THE NIGHT OF MAY 5
A week after Stewart's visit, Simon Johnson received a long-distance telephone call at his garage from Boda asking if the Overland was ready. Johnson told him it was. Boda said he would pick it up next day. Next day he did not appear. Another week passed, and Johnson began to worry about his bill. He asked Stewart if he could sell the car for what was owing on it. Stewart told him to wait.
On the evening of May 5 Johnson had felt out of sorts and gone to bed early. At a little after nine o'clock his wife, Ruth, was sitting in the front bedroom of their one-story wooden house on North Elm Street, a quarter of a mile from the garage, when she heard a knock at the front door. Going to the vestibule, she asked who it was. A voice replied that it was Mike Boda and that he had come for his car. From the bedroom Johnson recognized the foreign voice. As his wife came back, he whispered to her to go next door and telephone. She nodded, then said loudly enough to be heard outside: "Mr. Boda is here for his car. While you're getting up I'll go over for the milk."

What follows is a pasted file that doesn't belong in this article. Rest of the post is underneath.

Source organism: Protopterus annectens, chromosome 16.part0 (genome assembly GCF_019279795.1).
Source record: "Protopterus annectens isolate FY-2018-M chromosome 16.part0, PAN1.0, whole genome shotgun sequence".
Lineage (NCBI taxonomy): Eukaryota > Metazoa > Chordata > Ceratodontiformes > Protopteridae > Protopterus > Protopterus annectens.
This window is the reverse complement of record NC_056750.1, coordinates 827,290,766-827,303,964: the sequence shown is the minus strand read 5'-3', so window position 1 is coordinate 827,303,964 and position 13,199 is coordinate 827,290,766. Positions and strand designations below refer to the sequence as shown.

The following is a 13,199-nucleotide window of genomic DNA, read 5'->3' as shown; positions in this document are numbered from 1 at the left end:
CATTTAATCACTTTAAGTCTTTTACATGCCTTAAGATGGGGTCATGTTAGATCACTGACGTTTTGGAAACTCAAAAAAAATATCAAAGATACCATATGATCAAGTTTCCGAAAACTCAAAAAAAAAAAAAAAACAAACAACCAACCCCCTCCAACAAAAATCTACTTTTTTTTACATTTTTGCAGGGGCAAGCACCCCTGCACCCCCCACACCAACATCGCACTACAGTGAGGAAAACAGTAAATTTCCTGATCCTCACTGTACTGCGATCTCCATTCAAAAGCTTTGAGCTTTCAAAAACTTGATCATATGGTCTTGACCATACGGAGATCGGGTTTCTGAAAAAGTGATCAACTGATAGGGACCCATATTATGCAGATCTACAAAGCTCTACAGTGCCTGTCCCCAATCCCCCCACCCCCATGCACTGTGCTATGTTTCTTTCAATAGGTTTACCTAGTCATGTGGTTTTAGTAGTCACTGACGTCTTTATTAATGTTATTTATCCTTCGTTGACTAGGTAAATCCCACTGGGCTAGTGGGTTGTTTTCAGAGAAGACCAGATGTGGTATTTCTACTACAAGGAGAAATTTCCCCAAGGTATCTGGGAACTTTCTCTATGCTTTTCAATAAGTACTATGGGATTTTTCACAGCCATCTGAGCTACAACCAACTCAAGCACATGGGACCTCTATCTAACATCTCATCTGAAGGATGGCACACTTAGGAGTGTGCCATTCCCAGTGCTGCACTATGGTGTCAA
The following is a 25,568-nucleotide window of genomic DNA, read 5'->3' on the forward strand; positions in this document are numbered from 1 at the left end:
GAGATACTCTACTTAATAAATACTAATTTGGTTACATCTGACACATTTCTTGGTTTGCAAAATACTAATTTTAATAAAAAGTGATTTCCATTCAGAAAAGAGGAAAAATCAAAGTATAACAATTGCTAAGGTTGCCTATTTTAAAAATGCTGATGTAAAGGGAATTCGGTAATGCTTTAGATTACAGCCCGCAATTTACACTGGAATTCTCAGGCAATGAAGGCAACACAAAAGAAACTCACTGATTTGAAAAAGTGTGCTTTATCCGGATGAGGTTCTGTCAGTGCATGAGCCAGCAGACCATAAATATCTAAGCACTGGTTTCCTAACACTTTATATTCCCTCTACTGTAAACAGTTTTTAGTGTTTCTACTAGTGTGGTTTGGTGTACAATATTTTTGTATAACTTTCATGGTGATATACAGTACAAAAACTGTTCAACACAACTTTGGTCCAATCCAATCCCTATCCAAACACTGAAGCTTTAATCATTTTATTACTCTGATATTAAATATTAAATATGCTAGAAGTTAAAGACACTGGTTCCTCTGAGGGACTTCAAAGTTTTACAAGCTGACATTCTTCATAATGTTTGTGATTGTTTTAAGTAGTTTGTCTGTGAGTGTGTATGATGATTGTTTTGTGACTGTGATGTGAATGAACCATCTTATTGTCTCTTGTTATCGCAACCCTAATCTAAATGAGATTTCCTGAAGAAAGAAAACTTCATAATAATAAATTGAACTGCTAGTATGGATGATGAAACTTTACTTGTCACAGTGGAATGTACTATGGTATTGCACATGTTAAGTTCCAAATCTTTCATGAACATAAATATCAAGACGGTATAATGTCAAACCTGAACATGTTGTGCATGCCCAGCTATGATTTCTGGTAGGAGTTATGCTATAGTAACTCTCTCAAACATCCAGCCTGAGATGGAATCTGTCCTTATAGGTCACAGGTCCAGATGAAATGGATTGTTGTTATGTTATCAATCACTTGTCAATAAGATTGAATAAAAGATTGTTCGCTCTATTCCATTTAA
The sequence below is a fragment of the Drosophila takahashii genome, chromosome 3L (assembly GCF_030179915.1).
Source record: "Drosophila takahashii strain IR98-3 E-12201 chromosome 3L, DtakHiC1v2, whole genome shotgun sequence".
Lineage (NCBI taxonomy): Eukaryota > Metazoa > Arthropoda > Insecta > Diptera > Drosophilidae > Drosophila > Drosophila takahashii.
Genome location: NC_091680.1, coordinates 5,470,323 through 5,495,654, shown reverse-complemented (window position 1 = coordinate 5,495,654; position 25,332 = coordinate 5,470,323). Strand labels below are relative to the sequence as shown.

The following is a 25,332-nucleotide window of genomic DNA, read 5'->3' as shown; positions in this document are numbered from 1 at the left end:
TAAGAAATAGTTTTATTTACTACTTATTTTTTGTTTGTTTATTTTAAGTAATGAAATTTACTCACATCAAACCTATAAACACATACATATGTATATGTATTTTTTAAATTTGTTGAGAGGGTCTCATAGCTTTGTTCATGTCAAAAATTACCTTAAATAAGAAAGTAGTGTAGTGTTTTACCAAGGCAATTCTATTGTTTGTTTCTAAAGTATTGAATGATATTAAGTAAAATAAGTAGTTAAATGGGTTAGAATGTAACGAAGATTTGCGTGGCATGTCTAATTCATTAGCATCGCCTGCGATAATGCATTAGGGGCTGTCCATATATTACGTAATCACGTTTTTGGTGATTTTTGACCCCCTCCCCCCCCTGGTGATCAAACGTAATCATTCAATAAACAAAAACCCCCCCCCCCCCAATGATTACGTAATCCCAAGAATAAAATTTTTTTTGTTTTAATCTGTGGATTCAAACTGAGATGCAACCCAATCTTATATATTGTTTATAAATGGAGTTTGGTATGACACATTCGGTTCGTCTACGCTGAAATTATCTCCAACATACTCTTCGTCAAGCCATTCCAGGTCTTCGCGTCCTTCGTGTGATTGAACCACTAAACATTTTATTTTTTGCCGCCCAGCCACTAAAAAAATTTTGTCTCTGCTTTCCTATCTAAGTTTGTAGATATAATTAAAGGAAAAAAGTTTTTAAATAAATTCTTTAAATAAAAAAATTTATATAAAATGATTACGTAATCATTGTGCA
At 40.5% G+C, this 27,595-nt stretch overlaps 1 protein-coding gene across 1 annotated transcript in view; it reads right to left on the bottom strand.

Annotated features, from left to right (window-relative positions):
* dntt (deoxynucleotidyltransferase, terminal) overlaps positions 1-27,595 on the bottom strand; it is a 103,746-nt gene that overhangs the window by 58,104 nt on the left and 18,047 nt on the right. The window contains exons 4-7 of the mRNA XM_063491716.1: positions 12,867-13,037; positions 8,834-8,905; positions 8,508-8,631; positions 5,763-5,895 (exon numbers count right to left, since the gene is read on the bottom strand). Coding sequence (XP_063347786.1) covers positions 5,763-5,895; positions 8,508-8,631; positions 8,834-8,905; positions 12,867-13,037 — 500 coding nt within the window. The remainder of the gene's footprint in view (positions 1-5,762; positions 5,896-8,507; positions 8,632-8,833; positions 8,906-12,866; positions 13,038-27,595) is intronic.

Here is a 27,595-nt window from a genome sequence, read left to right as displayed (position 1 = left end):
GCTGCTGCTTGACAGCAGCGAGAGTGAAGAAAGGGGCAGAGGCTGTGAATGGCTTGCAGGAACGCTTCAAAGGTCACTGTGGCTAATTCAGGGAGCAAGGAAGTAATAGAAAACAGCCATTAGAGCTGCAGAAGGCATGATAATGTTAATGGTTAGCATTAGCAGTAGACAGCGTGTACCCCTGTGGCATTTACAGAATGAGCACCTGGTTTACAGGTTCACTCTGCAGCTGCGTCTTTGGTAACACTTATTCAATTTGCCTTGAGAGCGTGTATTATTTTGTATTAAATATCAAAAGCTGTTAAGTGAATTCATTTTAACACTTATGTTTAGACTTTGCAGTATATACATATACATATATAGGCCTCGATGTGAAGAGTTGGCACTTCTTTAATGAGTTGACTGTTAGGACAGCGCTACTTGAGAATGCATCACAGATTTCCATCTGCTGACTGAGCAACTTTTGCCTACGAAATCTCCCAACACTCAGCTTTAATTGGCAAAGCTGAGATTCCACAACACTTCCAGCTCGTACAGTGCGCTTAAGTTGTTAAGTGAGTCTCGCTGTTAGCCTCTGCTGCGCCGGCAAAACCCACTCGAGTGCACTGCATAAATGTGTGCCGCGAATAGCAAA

As she opened the front door and stepped outside she found herself caught in a beam of light. At first she could make out nothing beyond the whiteness, then she saw Boda vaguely outlined against a telephone pole ten feet away. As her eyes grew more used to the glare, she noticed two strangers walking toward her from across the railroad bridge thirty feet south of the house. She could hear them talking-- in Italian, she thought. The glare caught them. They looked foreign. One was wearing a derby and an overcoat. The other, who wore a felt hat, Ruth Johnson remembered afterward because of his drooping mustache. Boda called out something to them and then walked toward her.